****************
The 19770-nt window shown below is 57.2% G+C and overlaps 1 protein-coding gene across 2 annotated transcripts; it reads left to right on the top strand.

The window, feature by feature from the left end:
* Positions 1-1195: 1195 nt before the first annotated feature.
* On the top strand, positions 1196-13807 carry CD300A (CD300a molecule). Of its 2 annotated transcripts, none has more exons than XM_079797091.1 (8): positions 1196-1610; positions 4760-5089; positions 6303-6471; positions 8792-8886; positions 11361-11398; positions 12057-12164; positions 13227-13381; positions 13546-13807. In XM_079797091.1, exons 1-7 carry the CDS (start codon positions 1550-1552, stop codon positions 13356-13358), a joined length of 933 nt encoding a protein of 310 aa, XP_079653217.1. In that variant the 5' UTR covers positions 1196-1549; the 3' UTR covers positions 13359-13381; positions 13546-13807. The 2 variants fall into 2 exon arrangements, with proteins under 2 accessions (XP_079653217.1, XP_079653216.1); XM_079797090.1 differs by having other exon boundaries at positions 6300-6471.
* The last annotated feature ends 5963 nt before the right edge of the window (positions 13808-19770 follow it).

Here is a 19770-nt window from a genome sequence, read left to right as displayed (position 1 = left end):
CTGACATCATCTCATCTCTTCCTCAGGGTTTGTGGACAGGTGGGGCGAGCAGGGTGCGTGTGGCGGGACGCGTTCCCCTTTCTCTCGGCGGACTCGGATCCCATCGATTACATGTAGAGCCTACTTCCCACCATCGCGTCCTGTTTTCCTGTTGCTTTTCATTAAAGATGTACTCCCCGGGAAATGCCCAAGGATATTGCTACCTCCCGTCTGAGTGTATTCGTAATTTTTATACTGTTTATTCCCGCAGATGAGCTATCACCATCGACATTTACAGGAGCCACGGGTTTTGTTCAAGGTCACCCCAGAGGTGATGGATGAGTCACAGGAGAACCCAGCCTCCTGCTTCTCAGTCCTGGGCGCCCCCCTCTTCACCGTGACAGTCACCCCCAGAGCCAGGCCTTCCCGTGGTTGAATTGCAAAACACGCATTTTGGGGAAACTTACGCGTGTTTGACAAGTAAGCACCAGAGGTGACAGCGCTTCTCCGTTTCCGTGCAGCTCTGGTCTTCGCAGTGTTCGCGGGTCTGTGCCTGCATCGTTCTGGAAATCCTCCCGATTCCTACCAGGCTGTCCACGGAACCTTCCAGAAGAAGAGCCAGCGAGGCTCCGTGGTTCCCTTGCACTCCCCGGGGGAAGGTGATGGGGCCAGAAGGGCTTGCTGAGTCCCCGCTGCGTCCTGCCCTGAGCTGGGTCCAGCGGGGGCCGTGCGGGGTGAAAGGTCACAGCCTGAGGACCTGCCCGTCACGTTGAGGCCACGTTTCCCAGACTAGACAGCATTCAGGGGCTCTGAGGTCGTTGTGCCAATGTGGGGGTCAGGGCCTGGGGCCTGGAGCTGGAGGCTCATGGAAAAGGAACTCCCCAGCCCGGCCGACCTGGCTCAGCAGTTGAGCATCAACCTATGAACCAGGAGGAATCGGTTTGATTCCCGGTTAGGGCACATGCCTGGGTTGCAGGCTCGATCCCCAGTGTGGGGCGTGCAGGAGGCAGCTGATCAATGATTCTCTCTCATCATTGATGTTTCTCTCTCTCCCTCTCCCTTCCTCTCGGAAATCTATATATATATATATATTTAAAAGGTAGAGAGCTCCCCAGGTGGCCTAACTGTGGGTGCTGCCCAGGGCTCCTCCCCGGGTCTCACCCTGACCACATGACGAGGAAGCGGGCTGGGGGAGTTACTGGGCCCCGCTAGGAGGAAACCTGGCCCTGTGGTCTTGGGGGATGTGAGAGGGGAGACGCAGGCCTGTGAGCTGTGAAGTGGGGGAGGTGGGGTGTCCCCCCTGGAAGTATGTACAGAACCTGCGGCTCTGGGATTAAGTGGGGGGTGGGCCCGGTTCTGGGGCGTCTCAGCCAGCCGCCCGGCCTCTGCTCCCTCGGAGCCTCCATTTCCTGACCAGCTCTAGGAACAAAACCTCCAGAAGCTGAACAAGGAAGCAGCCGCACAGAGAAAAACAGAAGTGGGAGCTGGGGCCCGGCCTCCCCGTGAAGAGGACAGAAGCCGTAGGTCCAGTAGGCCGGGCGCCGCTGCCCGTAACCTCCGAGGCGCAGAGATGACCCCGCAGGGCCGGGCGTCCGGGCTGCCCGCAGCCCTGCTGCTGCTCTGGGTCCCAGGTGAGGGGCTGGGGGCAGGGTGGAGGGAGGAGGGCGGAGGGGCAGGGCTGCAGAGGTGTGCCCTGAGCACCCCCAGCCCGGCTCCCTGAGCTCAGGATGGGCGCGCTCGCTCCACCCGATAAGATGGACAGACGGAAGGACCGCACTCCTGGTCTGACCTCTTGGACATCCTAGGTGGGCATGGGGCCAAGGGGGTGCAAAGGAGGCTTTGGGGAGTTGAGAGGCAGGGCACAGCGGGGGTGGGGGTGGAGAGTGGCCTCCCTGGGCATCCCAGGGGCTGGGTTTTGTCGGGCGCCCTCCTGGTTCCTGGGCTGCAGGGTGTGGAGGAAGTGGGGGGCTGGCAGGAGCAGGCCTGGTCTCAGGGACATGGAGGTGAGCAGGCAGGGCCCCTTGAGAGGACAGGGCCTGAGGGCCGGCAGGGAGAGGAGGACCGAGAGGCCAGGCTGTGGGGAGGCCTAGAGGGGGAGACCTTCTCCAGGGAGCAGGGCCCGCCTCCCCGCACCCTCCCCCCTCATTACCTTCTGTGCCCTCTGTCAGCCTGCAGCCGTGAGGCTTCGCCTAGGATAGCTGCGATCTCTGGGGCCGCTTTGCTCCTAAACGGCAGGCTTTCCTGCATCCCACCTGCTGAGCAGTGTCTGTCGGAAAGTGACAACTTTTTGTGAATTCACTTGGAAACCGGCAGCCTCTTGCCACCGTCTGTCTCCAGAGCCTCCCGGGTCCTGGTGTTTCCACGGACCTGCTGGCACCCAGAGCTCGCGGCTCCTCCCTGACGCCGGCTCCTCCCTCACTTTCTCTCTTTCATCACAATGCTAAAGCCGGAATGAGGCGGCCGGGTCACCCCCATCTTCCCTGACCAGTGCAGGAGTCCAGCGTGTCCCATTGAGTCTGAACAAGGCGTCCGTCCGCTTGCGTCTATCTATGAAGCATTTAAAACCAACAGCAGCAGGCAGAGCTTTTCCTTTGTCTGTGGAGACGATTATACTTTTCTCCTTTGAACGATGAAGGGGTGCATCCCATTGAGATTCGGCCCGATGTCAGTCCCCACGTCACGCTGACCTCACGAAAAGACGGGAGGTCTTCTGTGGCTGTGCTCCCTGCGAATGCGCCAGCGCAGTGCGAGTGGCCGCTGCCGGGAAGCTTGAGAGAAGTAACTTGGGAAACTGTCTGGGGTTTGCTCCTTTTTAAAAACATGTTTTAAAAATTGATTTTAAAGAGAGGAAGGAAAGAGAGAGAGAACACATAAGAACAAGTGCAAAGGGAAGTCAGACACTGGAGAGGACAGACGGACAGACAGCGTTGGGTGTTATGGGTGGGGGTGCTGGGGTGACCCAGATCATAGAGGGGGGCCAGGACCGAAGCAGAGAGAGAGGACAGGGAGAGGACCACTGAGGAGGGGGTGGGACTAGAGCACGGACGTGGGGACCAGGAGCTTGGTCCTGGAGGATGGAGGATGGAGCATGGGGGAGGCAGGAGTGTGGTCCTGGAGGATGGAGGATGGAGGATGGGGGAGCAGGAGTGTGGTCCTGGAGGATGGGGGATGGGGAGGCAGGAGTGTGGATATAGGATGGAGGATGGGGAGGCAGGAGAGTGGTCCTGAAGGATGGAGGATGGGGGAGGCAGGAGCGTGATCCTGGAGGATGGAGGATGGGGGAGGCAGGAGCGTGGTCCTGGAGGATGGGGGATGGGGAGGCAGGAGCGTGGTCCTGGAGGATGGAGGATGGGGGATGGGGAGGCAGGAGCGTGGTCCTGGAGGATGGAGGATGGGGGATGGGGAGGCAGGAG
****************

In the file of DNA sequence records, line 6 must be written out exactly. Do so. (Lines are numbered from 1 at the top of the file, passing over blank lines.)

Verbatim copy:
Here is a 19770-nt window from a genome sequence, read left to right as displayed (position 1 = left end):